New Delhi: The Central Government on Wednesday told the Supreme court that former Samajwadi Party leader Amar Singh's phone was tapping illegally and that no authorisation was given for the same by the Government of India.
A bench of justices GS Singhvi and AK Ganguly took strong exception of the illegal phone tapping and asked Attorney General Goolam E Vahanvati to file an affidavit telling what action has been taken against Reliance Infocomm on government's show cause notice issued to the telecom company on December 31, 2005 in the matter. The matter has been adjourned till February 24.
The bench also pulled up Reliance Infocomm for filing a "vague" affidavit on the issue of tapping Singh's telephone. It asked the company to bring original records pertaining to the case, which had been given by Delhi Police for investigation.
During the hearing, the bench also expressed displeasure over the manner in which various parties filed the affidavit on Singh's petition, filed in 2006, alleging tapping of his telephone by the government for "political reasons".
"We found that the affidavits were not in consonance with the law," the bench said, adding it was a very serious matter but the officials were very casual in their approach.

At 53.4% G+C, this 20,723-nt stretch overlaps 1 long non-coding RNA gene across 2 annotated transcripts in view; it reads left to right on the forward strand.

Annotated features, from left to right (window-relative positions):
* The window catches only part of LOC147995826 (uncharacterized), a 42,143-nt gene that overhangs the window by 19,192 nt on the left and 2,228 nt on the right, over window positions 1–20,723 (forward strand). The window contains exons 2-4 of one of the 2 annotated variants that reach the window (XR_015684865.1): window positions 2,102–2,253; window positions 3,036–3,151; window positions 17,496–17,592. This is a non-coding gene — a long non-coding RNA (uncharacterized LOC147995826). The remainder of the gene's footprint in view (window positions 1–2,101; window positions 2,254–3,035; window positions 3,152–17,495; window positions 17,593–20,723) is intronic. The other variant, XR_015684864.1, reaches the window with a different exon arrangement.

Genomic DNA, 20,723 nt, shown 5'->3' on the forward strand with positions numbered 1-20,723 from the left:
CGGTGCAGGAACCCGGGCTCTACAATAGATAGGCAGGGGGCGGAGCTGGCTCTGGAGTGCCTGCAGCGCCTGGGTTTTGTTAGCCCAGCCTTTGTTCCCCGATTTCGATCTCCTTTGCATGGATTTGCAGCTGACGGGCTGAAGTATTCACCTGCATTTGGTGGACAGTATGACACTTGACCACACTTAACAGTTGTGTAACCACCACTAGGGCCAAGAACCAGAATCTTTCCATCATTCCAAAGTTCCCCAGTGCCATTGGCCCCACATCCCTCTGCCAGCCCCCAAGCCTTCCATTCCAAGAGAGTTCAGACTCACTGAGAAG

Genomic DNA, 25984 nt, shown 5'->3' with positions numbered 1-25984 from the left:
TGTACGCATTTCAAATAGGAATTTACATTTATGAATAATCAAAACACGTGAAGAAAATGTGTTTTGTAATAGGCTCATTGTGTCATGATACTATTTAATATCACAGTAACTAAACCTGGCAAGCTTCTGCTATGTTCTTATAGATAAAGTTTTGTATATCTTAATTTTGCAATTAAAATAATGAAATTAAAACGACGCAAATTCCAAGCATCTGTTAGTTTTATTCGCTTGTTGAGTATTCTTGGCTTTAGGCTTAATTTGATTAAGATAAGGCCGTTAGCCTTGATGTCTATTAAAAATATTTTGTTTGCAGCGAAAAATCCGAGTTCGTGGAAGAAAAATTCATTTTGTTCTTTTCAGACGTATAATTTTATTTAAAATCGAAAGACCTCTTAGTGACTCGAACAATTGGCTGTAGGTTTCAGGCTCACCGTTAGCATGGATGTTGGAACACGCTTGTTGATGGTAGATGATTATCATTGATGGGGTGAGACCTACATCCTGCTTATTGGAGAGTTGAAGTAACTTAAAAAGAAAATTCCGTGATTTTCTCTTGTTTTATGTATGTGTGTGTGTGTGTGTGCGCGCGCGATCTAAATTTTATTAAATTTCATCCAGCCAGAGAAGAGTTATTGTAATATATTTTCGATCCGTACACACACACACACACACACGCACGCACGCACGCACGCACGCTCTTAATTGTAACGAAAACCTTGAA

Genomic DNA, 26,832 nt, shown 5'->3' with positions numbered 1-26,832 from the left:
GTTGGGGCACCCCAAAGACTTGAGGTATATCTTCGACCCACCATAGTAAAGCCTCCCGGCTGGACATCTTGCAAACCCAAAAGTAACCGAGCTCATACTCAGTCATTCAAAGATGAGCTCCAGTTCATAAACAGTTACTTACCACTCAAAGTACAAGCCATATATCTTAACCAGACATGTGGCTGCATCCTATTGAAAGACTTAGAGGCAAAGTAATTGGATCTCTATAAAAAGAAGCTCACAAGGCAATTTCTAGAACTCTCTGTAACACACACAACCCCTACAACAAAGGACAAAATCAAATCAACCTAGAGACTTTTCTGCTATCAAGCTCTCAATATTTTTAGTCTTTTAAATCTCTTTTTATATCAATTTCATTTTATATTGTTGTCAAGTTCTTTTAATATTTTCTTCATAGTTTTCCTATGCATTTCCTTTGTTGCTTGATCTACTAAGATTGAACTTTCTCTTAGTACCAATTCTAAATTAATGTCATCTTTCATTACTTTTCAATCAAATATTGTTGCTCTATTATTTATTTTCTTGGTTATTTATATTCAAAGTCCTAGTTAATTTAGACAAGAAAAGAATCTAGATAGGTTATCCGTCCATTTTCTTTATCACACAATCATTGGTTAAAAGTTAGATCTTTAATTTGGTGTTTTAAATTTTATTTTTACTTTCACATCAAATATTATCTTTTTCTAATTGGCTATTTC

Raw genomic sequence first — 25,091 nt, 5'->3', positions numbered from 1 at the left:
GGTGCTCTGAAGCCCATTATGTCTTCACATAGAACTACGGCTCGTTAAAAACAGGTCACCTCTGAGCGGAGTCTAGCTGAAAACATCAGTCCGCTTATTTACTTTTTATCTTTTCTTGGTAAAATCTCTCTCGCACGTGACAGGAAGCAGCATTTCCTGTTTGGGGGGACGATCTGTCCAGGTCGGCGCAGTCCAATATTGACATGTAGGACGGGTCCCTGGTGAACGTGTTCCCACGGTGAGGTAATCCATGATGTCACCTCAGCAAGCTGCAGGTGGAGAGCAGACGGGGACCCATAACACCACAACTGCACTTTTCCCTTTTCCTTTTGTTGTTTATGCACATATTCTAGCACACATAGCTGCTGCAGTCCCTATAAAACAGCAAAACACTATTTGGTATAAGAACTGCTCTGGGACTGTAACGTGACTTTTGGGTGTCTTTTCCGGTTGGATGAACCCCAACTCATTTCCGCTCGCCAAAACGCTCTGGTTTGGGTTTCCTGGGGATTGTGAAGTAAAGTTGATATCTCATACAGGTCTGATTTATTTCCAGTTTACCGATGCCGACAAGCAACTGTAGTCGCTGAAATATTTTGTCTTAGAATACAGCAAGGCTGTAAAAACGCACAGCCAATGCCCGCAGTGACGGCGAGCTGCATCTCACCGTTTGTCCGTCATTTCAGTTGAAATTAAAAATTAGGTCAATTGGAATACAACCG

The bench asked the Delhi government to place before it the status report on the probe into the case, detailing the progress in the investigation.
It directed Solicitor General Gopal Subramanium to ask Delhi Police to file its affidavit in accordance with the law and posted the matter for further hearing on February 9.
Singh's telephonic conversation with various people including Samajawadi Party chief Mulayam Singh Yadav, were allegedly tapped in 2005.
Singh had filed a petition before the Supreme Court seeking judicial investigation into the incident of telephone tapping.
Four persons - Bhupinder Singh, Vijay, Kuldeep Singh and Anurag Singh - have been arrested and charged for alleged forgery, cheating and other offences and for illegal phone tapping of Singh. They have been charged under section 420 (cheating), 471 (forgery) and 120B (conspiracy) of the Indian Penal Code. They were also found to be prima-facie guilty of offences under the Indian Telegraph Act.
A case was registered by the Delhi Police special cell on December 30, 2005 after allegations that Singh's phone was tapped by some unscrupulous elements.
The accused also allegedly contacted the Samajwadi Party leader and some media houses in order to sell the tapped telephonic conversation records.
(With inputs from PTI)